By Krithika Srivats, VP Healthcare Clinical Practice and New Solutions at HGS |
Hospital leaders say they are nearing the “danger zone” for hospital claim denial rates, with a 20% increase observed in the past five years, according to Harmony Healthcare. Most of these clinical denials are related to medical necessity, length of stay, level of care determination and authorization. These types of denials present unique challenges because they require additional medical or clinical clarification for payment, making them more complex.
For resource-constrained health systems, these challenges are even tougher to address as many face clinician shortages as they battle the pandemic on the frontlines. Now is the time for providers to invest in technology and innovative business transformation to reduce clinical denials. This technology can help not only improve the financial health but more importantly allows the highly trained clinicians to focus on care for their patients.
Healthcare organizations can implement technology to be more effective in reducing clinical denial rates in three key ways:
1. Prior Authorization Automation
Prior authorization denials can be an infuriating headache and place many administrative holds on clinical operations. In some cases, clinicians spend hours gathering information for submission only to have the prior authorization denied by the payer.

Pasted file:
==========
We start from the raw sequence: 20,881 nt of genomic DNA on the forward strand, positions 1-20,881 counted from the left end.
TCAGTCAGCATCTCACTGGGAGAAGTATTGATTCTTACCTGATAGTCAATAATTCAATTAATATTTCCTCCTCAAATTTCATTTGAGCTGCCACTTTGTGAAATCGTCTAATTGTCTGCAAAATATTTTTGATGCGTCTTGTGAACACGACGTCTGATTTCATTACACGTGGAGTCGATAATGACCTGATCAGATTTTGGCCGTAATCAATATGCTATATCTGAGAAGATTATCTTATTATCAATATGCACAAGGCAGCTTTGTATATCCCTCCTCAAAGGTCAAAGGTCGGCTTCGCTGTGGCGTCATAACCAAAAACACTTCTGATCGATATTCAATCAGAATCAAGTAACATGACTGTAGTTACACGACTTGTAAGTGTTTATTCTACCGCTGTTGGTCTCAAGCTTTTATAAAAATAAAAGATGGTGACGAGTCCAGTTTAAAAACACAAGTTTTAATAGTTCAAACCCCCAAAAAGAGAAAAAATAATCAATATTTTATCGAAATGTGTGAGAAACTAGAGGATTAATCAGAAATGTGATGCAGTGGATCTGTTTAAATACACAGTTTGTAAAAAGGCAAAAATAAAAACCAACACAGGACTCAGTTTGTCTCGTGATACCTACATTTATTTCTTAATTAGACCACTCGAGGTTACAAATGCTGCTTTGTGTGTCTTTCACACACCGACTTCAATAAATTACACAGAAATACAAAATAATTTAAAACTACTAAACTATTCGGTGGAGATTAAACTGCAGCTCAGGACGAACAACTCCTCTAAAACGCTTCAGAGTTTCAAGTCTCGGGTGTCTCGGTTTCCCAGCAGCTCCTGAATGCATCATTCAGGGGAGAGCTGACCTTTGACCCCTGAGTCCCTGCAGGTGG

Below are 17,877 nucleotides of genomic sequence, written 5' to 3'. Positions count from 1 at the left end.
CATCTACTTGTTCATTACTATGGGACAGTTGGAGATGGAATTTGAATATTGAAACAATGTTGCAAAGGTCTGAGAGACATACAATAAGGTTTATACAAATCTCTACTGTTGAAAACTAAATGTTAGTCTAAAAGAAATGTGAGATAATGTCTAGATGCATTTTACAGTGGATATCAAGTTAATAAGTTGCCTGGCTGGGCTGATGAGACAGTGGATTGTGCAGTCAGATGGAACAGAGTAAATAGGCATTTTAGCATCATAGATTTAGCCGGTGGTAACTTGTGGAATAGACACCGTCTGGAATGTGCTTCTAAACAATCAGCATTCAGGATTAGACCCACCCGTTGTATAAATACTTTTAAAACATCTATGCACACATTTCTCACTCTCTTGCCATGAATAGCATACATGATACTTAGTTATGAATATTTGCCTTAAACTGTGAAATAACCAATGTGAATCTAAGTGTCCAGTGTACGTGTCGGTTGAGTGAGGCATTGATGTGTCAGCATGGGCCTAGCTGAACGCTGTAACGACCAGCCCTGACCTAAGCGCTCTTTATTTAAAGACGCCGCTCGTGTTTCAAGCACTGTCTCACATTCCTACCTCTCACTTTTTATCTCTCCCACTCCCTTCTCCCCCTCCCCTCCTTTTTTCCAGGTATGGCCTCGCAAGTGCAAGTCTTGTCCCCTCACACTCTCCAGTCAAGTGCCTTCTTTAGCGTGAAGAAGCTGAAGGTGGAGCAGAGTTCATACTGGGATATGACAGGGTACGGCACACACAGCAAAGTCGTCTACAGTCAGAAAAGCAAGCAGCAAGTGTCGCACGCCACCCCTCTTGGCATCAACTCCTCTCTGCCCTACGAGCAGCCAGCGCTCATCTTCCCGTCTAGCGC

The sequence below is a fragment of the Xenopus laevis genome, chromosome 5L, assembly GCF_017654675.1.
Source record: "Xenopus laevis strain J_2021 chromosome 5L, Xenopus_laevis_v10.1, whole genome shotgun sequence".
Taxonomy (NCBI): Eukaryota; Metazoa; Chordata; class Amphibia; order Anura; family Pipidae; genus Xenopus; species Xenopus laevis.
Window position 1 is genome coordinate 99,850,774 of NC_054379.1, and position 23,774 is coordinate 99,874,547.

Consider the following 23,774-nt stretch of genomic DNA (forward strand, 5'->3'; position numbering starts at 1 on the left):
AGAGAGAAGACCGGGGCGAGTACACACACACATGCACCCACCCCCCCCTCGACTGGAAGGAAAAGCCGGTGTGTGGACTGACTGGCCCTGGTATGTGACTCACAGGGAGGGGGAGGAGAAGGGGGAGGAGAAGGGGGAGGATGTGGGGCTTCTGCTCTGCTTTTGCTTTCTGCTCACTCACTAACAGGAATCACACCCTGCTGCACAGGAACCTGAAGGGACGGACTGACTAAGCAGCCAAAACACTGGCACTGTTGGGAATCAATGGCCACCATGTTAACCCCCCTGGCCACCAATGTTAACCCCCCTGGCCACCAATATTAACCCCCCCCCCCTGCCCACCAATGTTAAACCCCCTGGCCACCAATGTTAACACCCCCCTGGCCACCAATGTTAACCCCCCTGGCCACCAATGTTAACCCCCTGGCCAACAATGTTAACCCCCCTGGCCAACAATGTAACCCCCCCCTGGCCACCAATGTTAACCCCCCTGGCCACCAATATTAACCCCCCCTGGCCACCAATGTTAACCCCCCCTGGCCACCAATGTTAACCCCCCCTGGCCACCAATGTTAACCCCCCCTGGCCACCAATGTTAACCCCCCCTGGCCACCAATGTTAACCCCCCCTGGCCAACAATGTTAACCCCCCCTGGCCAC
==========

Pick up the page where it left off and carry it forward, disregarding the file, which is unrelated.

According to the AMA, 91% of physicians report that prior authorization has led to care delays, with 75% reporting abandoned tests or procedures altogether. With hundreds of health plans, each with their own unique rules, payer processes need to be more streamlined and transparent for providers to understand which services require authorizations and how to proactively gather that documentation. There’s no process to determine which workflows can be automated and lessen the load on clinical staff.
However, the new CMS Interoperability rules have allowed payers and providers to communicate through electronic data exchanges more regularly and seamlessly and that process is becoming more efficient while reducing the provider and patient burden. Additionally, by implementing automation, it’s easier for clinical staff to identify payer rules for prior authorizations and ensure the correct documents are submitted the first time around and ultimately, limiting denied claims. Providers should take advantage of and leverage interoperability standards and use the electronic authorizations portals to request for prior authorizations and take the administrative burden off the frontline clinical staff.
By using automation to match thousands of unique payer rules to the correct clinical documentation would significantly decrease denial rates. Patients no longer wait days or even weeks for their critical procedures, and providers are free from the administrative stranglehold of prior authorization denials.
2. Improving Clinical Review Efficiency with Natural Language Processing & Machine Learning technology